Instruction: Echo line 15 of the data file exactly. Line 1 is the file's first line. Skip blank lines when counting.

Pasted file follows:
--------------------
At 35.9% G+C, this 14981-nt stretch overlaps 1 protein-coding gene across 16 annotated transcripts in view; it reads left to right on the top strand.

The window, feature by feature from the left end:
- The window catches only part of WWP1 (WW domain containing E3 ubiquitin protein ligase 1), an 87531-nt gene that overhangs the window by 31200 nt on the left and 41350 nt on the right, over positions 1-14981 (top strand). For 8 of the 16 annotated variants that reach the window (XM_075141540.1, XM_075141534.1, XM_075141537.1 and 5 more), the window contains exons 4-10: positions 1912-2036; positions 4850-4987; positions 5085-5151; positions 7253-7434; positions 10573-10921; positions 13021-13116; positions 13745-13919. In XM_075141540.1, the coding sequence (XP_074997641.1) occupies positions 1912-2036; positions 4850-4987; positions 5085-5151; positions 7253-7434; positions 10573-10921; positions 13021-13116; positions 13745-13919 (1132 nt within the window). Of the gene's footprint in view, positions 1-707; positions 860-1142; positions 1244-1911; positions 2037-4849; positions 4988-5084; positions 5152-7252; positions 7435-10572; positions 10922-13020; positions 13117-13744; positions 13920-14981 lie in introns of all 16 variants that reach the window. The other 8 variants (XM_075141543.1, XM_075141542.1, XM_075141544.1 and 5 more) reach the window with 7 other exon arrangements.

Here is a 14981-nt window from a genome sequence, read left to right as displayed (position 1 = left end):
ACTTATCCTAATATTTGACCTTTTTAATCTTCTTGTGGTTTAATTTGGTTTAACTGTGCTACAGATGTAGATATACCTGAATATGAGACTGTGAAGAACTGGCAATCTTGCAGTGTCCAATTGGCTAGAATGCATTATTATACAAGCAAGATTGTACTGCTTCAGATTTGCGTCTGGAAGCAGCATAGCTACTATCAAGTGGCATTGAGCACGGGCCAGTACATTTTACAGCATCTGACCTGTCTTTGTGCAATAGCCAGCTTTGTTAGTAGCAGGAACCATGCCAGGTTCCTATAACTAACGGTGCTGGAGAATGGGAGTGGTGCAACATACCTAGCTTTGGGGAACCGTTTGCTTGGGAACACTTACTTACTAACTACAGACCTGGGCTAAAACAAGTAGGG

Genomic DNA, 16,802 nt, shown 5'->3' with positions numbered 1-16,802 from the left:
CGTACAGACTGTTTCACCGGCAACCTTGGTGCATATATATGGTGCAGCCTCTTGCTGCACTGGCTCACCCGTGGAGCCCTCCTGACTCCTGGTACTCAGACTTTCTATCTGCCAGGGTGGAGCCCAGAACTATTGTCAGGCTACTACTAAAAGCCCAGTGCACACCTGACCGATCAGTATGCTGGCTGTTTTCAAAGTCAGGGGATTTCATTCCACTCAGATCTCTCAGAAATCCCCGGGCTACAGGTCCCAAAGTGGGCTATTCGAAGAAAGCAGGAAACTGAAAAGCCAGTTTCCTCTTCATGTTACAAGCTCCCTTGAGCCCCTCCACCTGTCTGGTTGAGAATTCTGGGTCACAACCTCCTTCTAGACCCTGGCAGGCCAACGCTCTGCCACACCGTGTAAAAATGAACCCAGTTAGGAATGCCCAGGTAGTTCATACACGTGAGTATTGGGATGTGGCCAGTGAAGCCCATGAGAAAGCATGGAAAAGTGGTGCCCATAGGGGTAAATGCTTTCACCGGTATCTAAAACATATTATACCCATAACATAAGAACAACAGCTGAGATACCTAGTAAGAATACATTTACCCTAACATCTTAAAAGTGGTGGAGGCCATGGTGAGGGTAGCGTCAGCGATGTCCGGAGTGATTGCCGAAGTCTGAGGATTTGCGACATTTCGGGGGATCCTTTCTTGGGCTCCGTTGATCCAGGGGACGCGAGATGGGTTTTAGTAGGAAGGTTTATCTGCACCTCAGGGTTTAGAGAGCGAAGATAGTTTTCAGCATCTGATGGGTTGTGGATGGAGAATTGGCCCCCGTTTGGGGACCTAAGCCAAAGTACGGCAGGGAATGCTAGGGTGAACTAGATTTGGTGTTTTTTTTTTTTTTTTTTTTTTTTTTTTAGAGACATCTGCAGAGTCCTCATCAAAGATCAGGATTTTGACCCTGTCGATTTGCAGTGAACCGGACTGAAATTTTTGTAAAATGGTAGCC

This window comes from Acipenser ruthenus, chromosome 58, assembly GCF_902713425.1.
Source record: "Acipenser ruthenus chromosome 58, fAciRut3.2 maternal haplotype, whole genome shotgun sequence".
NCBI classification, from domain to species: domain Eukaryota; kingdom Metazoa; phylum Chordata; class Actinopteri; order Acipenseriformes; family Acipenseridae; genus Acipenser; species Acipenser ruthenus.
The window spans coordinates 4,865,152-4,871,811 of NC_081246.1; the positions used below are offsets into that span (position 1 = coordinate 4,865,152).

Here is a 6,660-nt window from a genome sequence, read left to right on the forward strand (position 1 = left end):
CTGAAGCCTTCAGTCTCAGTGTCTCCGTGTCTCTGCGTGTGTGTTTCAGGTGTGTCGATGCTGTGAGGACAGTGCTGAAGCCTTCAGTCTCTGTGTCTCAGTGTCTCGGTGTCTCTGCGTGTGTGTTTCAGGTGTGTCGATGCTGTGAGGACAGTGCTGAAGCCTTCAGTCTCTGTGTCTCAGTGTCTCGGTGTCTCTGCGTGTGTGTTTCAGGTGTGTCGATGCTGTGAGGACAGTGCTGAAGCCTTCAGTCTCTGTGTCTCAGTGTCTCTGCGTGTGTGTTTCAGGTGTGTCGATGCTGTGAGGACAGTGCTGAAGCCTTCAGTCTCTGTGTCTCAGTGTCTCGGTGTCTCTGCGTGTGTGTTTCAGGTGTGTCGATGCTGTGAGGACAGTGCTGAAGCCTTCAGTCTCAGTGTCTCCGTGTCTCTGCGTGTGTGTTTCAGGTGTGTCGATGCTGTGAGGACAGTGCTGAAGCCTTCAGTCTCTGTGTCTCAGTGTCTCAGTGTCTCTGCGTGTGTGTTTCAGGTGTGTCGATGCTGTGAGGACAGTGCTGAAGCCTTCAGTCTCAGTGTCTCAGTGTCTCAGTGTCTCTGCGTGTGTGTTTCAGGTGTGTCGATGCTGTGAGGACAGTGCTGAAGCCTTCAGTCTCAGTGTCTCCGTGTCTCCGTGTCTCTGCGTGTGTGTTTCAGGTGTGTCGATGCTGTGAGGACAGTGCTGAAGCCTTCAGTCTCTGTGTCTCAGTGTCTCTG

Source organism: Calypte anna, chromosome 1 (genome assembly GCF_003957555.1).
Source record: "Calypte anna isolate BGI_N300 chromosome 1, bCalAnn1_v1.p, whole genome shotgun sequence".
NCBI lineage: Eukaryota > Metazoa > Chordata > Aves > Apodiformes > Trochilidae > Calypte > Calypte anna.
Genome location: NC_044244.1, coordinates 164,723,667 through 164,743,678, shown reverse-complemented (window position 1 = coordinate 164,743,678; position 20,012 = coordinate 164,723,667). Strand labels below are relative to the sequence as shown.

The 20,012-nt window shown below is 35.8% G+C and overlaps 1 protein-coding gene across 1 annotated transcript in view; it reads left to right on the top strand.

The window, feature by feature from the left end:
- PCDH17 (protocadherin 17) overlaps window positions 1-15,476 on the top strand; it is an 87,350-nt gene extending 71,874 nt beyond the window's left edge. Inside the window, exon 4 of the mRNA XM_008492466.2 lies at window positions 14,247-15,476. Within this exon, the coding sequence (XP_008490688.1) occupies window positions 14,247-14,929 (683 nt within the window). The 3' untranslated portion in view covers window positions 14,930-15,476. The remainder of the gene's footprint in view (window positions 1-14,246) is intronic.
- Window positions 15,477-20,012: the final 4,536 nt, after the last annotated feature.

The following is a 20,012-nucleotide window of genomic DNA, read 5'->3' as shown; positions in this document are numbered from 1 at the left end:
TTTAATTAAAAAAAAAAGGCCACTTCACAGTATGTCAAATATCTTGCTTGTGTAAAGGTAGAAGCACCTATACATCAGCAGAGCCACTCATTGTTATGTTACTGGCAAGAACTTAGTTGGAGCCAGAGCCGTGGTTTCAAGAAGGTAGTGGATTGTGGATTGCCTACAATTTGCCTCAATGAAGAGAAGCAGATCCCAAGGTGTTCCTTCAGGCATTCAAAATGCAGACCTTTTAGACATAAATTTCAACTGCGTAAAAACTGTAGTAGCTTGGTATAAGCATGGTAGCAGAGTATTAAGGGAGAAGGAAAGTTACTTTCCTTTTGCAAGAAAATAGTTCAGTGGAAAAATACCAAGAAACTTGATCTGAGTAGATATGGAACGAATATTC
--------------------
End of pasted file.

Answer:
Source record: "Calypte anna isolate BGI_N300 chromosome 1, bCalAnn1_v1.p, whole genome shotgun sequence".